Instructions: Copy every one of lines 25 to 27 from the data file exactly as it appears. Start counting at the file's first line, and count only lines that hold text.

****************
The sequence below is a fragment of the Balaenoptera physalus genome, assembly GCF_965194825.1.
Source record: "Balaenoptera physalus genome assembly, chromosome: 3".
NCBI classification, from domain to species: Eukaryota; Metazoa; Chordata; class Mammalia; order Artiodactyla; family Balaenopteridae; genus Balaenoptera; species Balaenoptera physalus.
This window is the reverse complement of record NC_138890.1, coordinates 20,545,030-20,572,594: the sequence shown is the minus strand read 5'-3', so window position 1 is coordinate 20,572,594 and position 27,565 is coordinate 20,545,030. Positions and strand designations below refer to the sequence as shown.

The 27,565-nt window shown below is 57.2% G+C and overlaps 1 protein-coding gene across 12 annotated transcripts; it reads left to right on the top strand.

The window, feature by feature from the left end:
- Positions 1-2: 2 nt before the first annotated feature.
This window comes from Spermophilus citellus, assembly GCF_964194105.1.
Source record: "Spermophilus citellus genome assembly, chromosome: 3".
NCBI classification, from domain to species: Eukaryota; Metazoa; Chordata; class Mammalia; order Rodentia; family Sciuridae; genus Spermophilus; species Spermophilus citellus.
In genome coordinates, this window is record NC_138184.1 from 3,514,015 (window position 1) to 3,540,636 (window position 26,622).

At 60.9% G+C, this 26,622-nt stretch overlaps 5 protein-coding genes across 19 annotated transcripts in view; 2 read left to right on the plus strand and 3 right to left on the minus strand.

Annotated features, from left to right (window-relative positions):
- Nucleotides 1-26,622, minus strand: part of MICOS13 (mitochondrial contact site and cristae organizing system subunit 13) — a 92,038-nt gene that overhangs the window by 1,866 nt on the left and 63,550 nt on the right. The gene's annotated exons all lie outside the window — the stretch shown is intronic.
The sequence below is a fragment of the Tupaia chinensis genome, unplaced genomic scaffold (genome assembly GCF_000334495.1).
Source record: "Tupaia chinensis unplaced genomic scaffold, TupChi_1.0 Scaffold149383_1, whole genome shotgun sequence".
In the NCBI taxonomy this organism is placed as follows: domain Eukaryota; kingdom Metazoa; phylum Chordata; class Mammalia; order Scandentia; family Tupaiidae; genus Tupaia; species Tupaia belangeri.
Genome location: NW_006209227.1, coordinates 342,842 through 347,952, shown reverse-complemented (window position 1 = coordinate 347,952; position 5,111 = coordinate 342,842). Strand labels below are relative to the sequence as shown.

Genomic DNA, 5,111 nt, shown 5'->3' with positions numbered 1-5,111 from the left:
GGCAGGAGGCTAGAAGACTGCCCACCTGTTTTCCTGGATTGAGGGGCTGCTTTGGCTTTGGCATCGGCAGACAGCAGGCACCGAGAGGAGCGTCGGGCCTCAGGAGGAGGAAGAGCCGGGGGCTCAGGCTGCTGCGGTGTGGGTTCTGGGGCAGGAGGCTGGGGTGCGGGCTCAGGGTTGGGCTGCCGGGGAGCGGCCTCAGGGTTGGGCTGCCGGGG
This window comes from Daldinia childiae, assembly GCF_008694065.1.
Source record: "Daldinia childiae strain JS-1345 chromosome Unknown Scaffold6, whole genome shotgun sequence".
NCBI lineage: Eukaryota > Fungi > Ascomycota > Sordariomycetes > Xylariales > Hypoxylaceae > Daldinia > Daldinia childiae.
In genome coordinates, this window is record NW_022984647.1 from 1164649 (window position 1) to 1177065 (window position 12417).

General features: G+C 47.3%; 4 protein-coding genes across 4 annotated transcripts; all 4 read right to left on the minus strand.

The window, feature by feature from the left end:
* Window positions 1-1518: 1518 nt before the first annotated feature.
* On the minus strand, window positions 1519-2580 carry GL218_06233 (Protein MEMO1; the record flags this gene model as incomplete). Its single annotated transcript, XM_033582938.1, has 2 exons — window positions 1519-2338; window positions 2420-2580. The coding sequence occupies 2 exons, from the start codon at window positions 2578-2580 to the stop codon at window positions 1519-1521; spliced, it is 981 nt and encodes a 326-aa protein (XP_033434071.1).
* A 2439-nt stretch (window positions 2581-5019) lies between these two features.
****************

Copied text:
General features: G+C 47.3%; 4 protein-coding genes across 4 annotated transcripts; all 4 read right to left on the minus strand.

The window, feature by feature from the left end:
* Window positions 1-1518: 1518 nt before the first annotated feature.